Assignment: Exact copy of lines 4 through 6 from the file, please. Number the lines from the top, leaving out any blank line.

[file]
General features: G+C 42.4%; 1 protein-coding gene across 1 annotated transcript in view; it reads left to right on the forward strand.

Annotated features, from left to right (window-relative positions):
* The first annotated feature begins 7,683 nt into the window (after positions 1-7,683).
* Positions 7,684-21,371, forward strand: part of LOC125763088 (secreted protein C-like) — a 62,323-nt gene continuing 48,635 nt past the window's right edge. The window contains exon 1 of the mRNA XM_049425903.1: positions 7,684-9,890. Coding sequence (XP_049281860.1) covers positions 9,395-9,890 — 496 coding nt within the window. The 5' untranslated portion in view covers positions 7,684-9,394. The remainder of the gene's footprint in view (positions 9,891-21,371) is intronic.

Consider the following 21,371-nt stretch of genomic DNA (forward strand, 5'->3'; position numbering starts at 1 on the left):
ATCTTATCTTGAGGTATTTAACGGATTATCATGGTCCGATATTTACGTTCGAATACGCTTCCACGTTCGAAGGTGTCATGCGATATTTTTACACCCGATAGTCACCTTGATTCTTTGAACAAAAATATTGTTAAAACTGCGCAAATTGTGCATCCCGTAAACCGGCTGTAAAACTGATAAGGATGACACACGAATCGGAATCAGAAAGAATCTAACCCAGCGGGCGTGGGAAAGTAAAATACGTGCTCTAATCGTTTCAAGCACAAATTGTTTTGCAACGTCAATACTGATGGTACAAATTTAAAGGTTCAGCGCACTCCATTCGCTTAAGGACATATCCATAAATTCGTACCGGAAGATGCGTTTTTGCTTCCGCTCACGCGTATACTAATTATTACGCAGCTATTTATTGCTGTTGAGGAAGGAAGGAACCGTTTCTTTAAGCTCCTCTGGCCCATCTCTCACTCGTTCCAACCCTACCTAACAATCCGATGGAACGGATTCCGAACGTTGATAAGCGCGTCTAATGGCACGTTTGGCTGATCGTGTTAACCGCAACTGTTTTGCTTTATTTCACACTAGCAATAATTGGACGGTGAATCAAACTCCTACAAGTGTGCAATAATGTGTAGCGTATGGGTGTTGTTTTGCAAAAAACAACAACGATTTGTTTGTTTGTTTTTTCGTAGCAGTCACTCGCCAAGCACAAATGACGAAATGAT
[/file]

* Positions 7,684-21,371, forward strand: part of LOC125763088 (secreted protein C-like) — a 62,323-nt gene continuing 48,635 nt past the window's right edge. The window contains exon 1 of the mRNA XM_049425903.1: positions 7,684-9,890. Coding sequence (XP_049281860.1) covers positions 9,395-9,890 — 496 coding nt within the window. The 5' untranslated portion in view covers positions 7,684-9,394. The remainder of the gene's footprint in view (positions 9,891-21,371) is intronic.

Consider the following 21,371-nt stretch of genomic DNA (forward strand, 5'->3'; position numbering starts at 1 on the left):
ATCTTATCTTGAGGTATTTAACGGATTATCATGGTCCGATATTTACGTTCGAATACGCTTCCACGTTCGAAGGTGTCATGCGATATTTTTACACCCGATAGTCACCTTGATTCTTTGAACAAAAATATTGTTAAAACTGCGCAAATTGTGCATCCCGTAAACCGGCTGTAAAACTGATAAGGATGACACACGAATCGGAATCAGAAAGAATCTAACCCAGCGGGCGTGGGAAAGTAAAATACGTGCTCTAATCGTTTCAAGCACAAATTGTTTTGCAACGTCAATACTGATGGTACAAATTTAAAGGTTCAGCGCACTCCATTCGCTTAAGGACATATCCATAAATTCGTACCGGAAGATGCGTTTTTGCTTCCGCTCACGCGTATACTAATTATTACGCAGCTATTTATTGCTGTTGAGGAAGGAAGGAACCGTTTCTTTAAGCTCCTCTGGCCCATCTCTCACTCGTTCCAACCCTACCTAACAATCCGATGGAACGGATTCCGAACGTTGATAAGCGCGTCTAATGGCACGTTTGGCTGATCGTGTTAACCGCAACTGTTTTGCTTTATTTCACACTAGCAATAATTGGACGGTGAATCAAACTCCTACAAGTGTGCAATAATGTGTAGCGTATGGGTGTTGTTTTGCAAAAAACAACAACGATTTGTTTGTTTGTTTTTTCGTAGCAGTCACTCGCCAAGCACAAATGACGAAATGAT